In Darlow Smithson Productions’ 2004 Bafta award-winning feature documentary Touching the Void, the pivotal dramatic moment comes when climber Joe Simpson is left hanging by a rope after an accident hundreds of feet up a mountain.
That incident, which left a profound impression on Simpson as he contemplated his fate, provided the basis for a drama-doc from DSP based on Simpson’s book The Beckoning Silence.
In the book Simpson describes how he was inspired to climb by the story of Toni Kurz, a brilliant young German mountaineer who, in 1936, died hanging onto the end of a rope after attempting to conquer the unclimbed north face of the Eiger in the Swiss Alps.
Over 50 years later in Peru, Kurz’s story haunted Simpson as he battled for his own survival while dangling in mid-air. His plight uncannily mirrored that of Kurz - except against all the odds Simpson survived.
“Joe talked to us about this when shooting reconstructions on the Eiger for Touching the Void,” recalls executive producer John Smithson. “During filming I read The Beckoning Silence and became captivated by the mountain and Joe’s story.”
He admits to feeling some trepidation about revisiting the subject matter behind DSP’s biggest hit. “It’s like second album syndrome,” says Smithson. “I am immensely proud of Touching the Void and was very nervous of the huge expectation in trying to make lightning strike twice.”
Channel 4, the primary backer for Void, was the natural home for the follow-up project, which was commissioned by C4 head of specialist factual Hamish Mykura and head of history Ralph Lee.
“Unlike most productions of this kind, we were keen to limit our co-production partners so we could author it properly and not have decisions pass through too many hands,” explains executive producer Julian Ware.
The Beckoning Silence is not, Ware and Smithson insist, a sequel to Touching the Void but it is intended to answer a lot of the questions posed by its predecessor, such as why people risk their lives for a goal as seemingly futile as scaling a mountain peak.
“Touching the Void had such a powerful story and strong first-person narration, the real challenge was not mucking it up. The challenge with The Beckoning Silence was to find a way of telling a much more complicated historical narrative,” says Smithson.
“The story centres on a reconstruction of the 1936 expedition but it is also an exploration of Kurz and Simpson’s motives for climbing,” adds Ware. “It’s the hardest proposal I’ve had to write because it was very difficult to pin down exactly what it’s about.”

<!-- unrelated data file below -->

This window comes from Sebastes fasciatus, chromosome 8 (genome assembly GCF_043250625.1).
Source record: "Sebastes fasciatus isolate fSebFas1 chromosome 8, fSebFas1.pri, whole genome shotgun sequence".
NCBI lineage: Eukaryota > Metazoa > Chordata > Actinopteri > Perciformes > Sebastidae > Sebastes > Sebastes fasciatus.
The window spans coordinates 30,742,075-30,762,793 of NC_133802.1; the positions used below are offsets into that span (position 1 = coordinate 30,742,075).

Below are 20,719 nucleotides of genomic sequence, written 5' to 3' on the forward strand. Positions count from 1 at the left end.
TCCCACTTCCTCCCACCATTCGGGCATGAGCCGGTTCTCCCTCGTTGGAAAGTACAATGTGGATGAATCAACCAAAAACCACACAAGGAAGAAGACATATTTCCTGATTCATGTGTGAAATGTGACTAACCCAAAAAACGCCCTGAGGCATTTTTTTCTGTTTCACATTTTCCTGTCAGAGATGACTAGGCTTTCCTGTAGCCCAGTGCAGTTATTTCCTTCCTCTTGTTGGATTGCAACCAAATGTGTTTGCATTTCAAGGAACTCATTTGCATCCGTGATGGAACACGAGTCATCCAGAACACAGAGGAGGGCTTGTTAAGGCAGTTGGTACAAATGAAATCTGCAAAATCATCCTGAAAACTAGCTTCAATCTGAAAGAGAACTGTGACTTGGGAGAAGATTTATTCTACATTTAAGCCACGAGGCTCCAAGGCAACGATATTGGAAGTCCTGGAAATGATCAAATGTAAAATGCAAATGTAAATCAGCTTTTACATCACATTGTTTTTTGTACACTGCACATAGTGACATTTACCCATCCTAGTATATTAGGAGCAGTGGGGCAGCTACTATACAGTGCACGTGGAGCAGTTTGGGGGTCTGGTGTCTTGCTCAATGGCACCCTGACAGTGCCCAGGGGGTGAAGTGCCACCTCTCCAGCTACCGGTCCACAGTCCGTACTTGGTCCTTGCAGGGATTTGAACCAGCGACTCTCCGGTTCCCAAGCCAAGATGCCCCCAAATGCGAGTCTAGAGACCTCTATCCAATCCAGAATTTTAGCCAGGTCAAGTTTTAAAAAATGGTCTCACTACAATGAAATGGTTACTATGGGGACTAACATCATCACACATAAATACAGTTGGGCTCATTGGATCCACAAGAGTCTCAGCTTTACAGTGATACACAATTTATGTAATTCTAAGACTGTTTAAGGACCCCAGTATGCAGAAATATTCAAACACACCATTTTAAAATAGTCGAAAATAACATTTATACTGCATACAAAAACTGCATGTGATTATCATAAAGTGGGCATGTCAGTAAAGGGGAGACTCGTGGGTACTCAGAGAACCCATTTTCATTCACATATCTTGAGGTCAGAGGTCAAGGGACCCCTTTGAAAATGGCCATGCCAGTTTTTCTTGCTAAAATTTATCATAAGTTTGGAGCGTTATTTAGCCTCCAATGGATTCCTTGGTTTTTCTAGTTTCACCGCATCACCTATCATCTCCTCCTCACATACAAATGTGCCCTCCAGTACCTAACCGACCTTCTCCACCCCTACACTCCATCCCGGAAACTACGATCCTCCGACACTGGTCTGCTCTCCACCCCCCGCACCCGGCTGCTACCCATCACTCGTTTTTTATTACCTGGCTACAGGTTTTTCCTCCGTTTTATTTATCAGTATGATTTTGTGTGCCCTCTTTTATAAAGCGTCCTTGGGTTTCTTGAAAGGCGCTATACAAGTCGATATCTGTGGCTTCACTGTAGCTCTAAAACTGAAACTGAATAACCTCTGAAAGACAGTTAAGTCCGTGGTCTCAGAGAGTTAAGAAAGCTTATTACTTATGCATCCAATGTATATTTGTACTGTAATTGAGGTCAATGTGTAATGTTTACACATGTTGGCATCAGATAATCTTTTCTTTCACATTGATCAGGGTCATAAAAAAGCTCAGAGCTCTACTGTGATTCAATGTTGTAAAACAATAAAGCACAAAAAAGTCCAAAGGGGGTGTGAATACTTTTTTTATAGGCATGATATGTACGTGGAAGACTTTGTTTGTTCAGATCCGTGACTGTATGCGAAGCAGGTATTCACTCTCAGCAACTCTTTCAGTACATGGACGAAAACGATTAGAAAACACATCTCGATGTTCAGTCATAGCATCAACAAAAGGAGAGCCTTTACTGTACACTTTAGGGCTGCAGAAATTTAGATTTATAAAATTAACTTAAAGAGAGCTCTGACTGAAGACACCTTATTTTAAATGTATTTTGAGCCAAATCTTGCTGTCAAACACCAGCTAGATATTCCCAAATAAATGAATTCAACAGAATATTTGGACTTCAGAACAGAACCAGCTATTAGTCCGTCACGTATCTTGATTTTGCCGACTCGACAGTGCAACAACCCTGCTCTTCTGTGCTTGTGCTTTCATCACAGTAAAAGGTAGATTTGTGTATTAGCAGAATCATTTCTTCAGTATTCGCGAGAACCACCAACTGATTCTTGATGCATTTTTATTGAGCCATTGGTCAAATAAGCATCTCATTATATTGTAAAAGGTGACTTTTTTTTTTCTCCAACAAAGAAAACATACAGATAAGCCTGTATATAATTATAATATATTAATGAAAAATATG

The director’s role was handed to Louise Osmond, the creative force behind Darlow Smithson theatrical doc Deep Water, which mixed archive material and fresh interviews to recount the tale of amateur yachtsman Donald Crowhurst’s bid to sail solo around the world.
“What attracted me was the extraordinary personal connection between Joe and Kurz,” says Osmond. “As a child, Kurz’s story captured Joe’s imagination. He takes up climbing as a result then finds himself suffering almost the same fate as his hero.”
To convey the parallels in each climber’s life, the dramatic reconstruction of Kurz’s tragic ascent is cut together with home movie material from Simpson’s career and film of Simpson retracing Kurz’s steps on the Eiger.
A 23-person crew including Simpson and four experienced Swiss climbers playing Kurz and his party, spent three weeks on the Eiger last March under the supervision of mountaineering expert Brian Hall, who had also guided the Touching the Void shoot.
Much of the filming was on the lower slopes of the mountain, enabling the team to decamp to an historic hotel each evening “which at 200ft above the valley and eerily empty felt like the set of The Shining,” says Osmond.
Although the team were lucky with some clear days for filming they also prayed for and got a ferocious storm. “We needed a really precise breakdown of weather, a good two-thirds of which needed to be deteriorating conditions to match what Kurz experienced,” she says. “You can never create a credible snow storm with a snow machine.”
The concave face of the Eiger creates a cauldron of fast-changing weather from strong wind, bright sunlight, dark clouds and biting cold. Maintaining the two Panasonic Varicam cameras under such extreme conditions was an initial concern but Osmond threw caution to the wind and often used them in tandem, rather than keeping one in the hotel in reserve.
Typically one was held by specialist mountain cameraman Keith Partridge on a high position and the other by lead operator Jeremy Hewson for wide shots and close-ups. The Varicams also yielded “filmic quality” high-definition rushes which revealed “wonderful detail without the brittle, glossy nature of some HD material,” reports Osmond.
Unlike Touching the Void, there are no immediate plans to distribute the film theatrically, but the decision to acquire in HD was partly taken with that and international sales in mind.
“The Eiger looks stunning on HD but because this is a much more complex, authored film, its natural home seems to be TV not cinema,” notes Smithson.
As a result of his near-death experience in Peru, Simpson began to question his own climbing obsession, a process that led to him slowly falling out of love with the sport. “When you’re on an ice field staring up at a 6,000ft sheer rock face for three weeks it does focus the mind,” admits Osmond, a climbing novice. “The Eiger is a terrifying mountain. There’s something sinister about it that really got under my skin.”
TX: The Beckoning Silence
Broadcaster: Channel 4
Producer: Darlow Smithson
Starts: 22 October, 9pm
Length: 90 minutes
Commissioned by: Ralph Lee and Hamish Mykura
Producer/director: Louise Osmond
Executive producers: John Smithson and Julian Ware
Lead camera operator: Jeremy Hewson
Climbing cameraman: Keith Partridge
Sound engineer: Olly Astels-Jones
Editor: Ben Lester